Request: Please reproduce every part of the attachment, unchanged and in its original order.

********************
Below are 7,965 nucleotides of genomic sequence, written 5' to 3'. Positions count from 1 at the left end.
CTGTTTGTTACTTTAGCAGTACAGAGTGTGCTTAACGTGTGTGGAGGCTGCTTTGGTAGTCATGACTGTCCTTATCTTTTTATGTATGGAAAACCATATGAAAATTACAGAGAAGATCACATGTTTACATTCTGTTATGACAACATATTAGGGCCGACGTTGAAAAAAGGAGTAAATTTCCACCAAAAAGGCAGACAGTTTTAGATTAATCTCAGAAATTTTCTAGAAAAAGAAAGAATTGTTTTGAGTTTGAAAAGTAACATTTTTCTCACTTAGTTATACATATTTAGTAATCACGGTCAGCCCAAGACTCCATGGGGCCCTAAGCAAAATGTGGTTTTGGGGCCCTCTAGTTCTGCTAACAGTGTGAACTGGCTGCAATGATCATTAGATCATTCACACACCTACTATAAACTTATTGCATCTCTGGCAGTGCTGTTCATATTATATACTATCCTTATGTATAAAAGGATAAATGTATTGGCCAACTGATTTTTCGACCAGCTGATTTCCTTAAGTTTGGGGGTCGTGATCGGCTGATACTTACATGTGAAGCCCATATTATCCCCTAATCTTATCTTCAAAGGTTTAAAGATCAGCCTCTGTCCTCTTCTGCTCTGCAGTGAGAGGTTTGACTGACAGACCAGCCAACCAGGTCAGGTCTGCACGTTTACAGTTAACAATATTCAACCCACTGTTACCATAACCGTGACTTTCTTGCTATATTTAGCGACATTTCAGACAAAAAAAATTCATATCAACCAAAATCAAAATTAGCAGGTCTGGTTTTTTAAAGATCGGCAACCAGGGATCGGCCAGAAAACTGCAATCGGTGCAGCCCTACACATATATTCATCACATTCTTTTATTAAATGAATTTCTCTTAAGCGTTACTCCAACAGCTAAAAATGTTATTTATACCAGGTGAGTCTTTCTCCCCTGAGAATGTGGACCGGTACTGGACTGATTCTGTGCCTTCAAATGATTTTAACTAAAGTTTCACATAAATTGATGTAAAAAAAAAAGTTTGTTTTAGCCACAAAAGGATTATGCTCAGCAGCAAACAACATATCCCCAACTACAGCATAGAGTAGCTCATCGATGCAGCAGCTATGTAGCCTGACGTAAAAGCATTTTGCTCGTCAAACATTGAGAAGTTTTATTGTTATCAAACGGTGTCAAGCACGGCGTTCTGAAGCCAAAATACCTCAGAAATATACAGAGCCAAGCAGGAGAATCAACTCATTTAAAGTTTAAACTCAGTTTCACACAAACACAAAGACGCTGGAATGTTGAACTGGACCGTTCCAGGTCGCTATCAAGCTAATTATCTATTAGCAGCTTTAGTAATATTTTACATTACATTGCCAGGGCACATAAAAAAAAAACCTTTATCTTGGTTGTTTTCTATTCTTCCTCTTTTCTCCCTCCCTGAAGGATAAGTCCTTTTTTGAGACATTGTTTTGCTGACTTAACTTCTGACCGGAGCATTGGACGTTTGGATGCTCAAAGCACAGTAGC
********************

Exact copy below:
Below are 7,965 nucleotides of genomic sequence, written 5' to 3'. Positions count from 1 at the left end.
CTGTTTGTTACTTTAGCAGTACAGAGTGTGCTTAACGTGTGTGGAGGCTGCTTTGGTAGTCATGACTGTCCTTATCTTTTTATGTATGGAAAACCATATGAAAATTACAGAGAAGATCACATGTTTACATTCTGTTATGACAACATATTAGGGCCGACGTTGAAAAAAGGAGTAAATTTCCACCAAAAAGGCAGACAGTTTTAGATTAATCTCAGAAATTTTCTAGAAAAAGAAAGAATTGTTTTGAGTTTGAAAAGTAACATTTTTCTCACTTAGTTATACATATTTAGTAATCACGGTCAGCCCAAGACTCCATGGGGCCCTAAGCAAAATGTGGTTTTGGGGCCCTCTAGTTCTGCTAACAGTGTGAACTGGCTGCAATGATCATTAGATCATTCACACACCTACTATAAACTTATTGCATCTCTGGCAGTGCTGTTCATATTATATACTATCCTTATGTATAAAAGGATAAATGTATTGGCCAACTGATTTTTCGACCAGCTGATTTCCTTAAGTTTGGGGGTCGTGATCGGCTGATACTTACATGTGAAGCCCATATTATCCCCTAATCTTATCTTCAAAGGTTTAAAGATCAGCCTCTGTCCTCTTCTGCTCTGCAGTGAGAGGTTTGACTGACAGACCAGCCAACCAGGTCAGGTCTGCACGTTTACAGTTAACAATATTCAACCCACTGTTACCATAACCGTGACTTTCTTGCTATATTTAGCGACATTTCAGACAAAAAAAATTCATATCAACCAAAATCAAAATTAGCAGGTCTGGTTTTTTAAAGATCGGCAACCAGGGATCGGCCAGAAAACTGCAATCGGTGCAGCCCTACACATATATTCATCACATTCTTTTATTAAATGAATTTCTCTTAAGCGTTACTCCAACAGCTAAAAATGTTATTTATACCAGGTGAGTCTTTCTCCCCTGAGAATGTGGACCGGTACTGGACTGATTCTGTGCCTTCAAATGATTTTAACTAAAGTTTCACATAAATTGATGTAAAAAAAAAAGTTTGTTTTAGCCACAAAAGGATTATGCTCAGCAGCAAACAACATATCCCCAACTACAGCATAGAGTAGCTCATCGATGCAGCAGCTATGTAGCCTGACGTAAAAGCATTTTGCTCGTCAAACATTGAGAAGTTTTATTGTTATCAAACGGTGTCAAGCACGGCGTTCTGAAGCCAAAATACCTCAGAAATATACAGAGCCAAGCAGGAGAATCAACTCATTTAAAGTTTAAACTCAGTTTCACACAAACACAAAGACGCTGGAATGTTGAACTGGACCGTTCCAGGTCGCTATCAAGCTAATTATCTATTAGCAGCTTTAGTAATATTTTACATTACATTGCCAGGGCACATAAAAAAAAAACCTTTATCTTGGTTGTTTTCTATTCTTCCTCTTTTCTCCCTCCCTGAAGGATAAGTCCTTTTTTGAGACATTGTTTTGCTGACTTAACTTCTGACCGGAGCATTGGACGTTTGGATGCTCAAAGCACAGTAGC